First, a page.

Emergency vets beat the odds to save brave puppy
A puppy miraculously survived plunging more than 40 feet from a bridge into a frozen river.
Owner Phil Hobbins, from Prestwick, Ayrshire, feared the worst when he saw 11-month-old Monty vanish into the River Ayr. But he waded into the water to reach his pet who had crashed through the ice before scrambling to a ledge.
He rushed the seriously injured dog to the Vets Now pet emergency clinic in Kilmarnock where he was told his chances of survival were slim. But senior vet Simon Patchett and his team battled the odds to save Monty, using transfusions of the dog’s own blood to keep him alive.
Phil was on a family lockdown walk at Auchincruive Estate when Monty, a Lagotto Romagnolo, dashed towards the 19th Century Oswald’s bridge.
“There are no cars and it’s a rural walk, so we didn’t think anything of it,” said Phil. “But it was frosty and when he jumped up to have a look at the water, he skidded and fell over the edge.
“He dropped at least 40 feet on to the ice and went through into the water.
“That should be a fatal fall and if he’d went over the middle section, where it was quite rocky below, it would have been. But he went over at an end where there was ice and water, which must have given him a chance.”
“I’d started running the instant he’d gone over, and I was in a blind panic. When I slid down the slope, I was amazed to see he’d somehow got on to a ledge on one of the bridge supports. I could see he was shivering and shocked and I knew I had to get to him.”
Phil plunged into the water up to his chest, breaking through the ice to get across the river and reach Monty and carry him back to the bank, helped by some passers-by.
Realising his pet was obviously seriously injured and struggling to breathe after the fall, Phil and his family made the 15-mile dash to Vets Now in Kilmarnock.
It’s one of our nationwide chain of more than 60 hospitals and clinics open seven days a week for out-of-hours pet emergencies.
“Panic had really set in because his breathing was so shallow and slow,” said Phil. “We were all upset and scared and the nurse took one look, picked him up and sprinted inside with him.”
An initial assessment quickly established the life-threatening extent of Monty’s injuries.
“His gums were white, and his chest sounds were very abnormal. We did an X-ray and ultrasound scan and found he had significant internal bleeding,” said vet Simon.
“His chest was filling up with large amounts of blood and air, restricting his ability to breathe and we had to urgently deal with that.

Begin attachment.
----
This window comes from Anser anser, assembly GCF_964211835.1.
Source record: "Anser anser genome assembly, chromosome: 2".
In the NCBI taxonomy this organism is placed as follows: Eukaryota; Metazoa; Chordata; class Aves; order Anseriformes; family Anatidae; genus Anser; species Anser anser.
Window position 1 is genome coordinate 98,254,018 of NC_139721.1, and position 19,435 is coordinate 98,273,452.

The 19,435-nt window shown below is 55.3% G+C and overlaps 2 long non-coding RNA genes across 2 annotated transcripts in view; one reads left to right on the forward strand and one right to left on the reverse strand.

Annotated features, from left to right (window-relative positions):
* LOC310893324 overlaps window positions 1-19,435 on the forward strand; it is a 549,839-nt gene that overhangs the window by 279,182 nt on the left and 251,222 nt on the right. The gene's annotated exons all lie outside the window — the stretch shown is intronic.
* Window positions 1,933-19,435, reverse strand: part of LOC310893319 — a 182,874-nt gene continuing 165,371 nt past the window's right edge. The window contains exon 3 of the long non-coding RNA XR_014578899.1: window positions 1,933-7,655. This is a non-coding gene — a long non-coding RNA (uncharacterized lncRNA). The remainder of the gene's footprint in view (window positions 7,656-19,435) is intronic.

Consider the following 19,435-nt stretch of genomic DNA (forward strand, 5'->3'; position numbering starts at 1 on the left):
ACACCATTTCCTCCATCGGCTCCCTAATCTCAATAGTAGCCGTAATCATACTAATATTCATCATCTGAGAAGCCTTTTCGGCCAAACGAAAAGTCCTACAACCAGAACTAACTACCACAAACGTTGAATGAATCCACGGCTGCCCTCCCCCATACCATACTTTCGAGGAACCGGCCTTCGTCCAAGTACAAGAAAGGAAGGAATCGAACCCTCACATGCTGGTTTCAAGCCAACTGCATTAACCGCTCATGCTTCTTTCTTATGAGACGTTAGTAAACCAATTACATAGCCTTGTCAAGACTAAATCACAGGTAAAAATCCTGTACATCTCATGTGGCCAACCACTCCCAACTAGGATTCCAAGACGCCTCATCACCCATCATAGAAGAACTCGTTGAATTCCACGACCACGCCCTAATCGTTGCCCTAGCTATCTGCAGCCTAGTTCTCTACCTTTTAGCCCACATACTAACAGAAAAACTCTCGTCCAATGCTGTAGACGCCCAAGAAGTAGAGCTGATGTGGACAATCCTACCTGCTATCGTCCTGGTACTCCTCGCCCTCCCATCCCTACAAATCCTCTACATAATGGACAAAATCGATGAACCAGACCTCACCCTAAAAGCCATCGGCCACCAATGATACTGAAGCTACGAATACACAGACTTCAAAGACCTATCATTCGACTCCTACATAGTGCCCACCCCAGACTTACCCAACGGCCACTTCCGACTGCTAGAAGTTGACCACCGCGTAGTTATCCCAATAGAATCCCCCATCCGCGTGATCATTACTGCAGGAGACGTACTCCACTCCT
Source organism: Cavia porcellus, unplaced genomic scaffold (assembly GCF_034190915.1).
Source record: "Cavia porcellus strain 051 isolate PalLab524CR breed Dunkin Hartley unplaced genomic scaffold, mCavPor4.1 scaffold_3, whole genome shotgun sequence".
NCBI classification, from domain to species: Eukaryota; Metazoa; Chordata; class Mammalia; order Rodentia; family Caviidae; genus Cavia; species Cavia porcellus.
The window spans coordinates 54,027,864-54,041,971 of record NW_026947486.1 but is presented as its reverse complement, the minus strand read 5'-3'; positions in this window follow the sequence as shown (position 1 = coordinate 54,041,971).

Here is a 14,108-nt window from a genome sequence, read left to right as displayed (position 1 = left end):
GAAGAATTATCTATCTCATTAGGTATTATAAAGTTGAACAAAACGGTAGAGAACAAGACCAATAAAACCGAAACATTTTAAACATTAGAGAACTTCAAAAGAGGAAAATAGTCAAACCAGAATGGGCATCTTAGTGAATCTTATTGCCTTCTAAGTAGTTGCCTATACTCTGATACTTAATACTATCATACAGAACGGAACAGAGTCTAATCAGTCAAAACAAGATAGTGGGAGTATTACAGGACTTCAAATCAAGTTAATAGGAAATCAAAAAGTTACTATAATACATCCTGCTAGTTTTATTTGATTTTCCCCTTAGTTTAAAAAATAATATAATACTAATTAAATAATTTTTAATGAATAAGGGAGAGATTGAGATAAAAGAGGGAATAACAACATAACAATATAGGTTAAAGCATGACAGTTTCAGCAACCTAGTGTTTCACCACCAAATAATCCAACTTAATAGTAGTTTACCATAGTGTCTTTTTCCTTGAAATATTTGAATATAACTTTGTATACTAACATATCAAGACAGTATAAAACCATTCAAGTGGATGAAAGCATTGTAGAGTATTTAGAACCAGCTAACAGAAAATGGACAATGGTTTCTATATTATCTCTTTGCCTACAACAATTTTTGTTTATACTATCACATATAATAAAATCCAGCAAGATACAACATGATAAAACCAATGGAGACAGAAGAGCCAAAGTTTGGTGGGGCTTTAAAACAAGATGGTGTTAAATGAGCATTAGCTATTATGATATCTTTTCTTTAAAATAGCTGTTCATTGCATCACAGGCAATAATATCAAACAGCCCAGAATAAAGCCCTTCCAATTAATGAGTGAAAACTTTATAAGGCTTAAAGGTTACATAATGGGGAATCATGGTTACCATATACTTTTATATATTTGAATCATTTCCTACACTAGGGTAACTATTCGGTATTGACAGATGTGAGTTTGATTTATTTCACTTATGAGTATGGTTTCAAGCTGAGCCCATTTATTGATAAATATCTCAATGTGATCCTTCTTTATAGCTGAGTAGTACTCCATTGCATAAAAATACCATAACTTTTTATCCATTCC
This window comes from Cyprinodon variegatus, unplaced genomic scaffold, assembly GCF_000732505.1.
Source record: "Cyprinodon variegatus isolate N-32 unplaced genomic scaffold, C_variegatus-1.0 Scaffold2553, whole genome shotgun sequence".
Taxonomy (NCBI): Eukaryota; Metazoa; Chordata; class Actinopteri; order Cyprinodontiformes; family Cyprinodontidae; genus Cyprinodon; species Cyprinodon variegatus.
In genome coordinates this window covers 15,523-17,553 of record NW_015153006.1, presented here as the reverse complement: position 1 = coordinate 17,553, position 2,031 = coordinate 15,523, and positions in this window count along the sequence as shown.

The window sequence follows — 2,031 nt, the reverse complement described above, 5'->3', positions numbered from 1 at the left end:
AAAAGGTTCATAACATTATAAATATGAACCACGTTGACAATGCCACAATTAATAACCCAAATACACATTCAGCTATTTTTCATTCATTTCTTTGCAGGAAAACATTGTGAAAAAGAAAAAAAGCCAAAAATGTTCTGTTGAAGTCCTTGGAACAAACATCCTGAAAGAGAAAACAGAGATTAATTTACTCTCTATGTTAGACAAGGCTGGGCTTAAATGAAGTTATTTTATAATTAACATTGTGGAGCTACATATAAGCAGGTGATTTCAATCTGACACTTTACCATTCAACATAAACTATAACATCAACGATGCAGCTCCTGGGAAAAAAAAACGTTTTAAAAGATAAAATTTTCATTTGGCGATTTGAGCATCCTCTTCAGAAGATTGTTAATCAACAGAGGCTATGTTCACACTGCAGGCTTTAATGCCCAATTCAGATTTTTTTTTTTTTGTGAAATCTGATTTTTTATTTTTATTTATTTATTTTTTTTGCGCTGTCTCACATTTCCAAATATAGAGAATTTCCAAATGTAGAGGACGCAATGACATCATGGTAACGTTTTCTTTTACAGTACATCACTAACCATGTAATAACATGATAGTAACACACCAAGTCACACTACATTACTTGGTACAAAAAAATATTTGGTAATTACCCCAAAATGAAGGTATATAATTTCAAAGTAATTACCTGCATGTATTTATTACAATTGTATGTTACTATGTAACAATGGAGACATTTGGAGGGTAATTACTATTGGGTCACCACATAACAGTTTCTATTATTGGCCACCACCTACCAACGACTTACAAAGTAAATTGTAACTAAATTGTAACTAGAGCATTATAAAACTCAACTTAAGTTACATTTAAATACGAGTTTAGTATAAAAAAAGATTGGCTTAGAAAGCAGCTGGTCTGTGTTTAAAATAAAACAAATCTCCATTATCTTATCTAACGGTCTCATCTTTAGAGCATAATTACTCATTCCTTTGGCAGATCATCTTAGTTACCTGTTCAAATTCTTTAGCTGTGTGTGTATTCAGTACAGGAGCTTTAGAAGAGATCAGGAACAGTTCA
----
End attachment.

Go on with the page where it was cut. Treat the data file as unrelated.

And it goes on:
“We placed drains into his chest, removed the blood that was building up and transfused this blood back into his veins.”
This auto-transfusion procedure gave Monty a fighting chance, but Phil was aware that the prognosis was guarded.
The distraught family had several worrying days as Monty’s condition stabilised and then gradually improved.
“We were absolutely shattered and in disbelief that a freak accident on a nice walk had left our dog at death’s door,” added Phil.
“But somehow he got stronger and four days later we were told we could get him home. When we picked him up, he was wagging his tail and full of beans.
“It was so emotional. He’s a big part of our family and he’s kept us busy throughout lockdown.
“It’s an absolute miracle that he survived the fall that should have killed him. And we know he wouldn’t be with us now if it wasn’t for Simon. We’ll never be able to thank him enough for what he did.”
“And thanks, too, to those who stopped to helped and the brilliant team at Dalblair Vets for Monty’s after-care.”
All of Vets Now’s premises always have a vet and vet nurse on site.
We also offer an online video consultation service to make professional veterinary advice more easily available.
While the service is not suitable for life-threatening emergencies, like Monty’s, our experienced vets are available to discuss any worries or concerns pet owners might have.
If your pet needs an in-person follow-up appointment at any vet practice, we will refund the online consultation fee, so you never pay twice.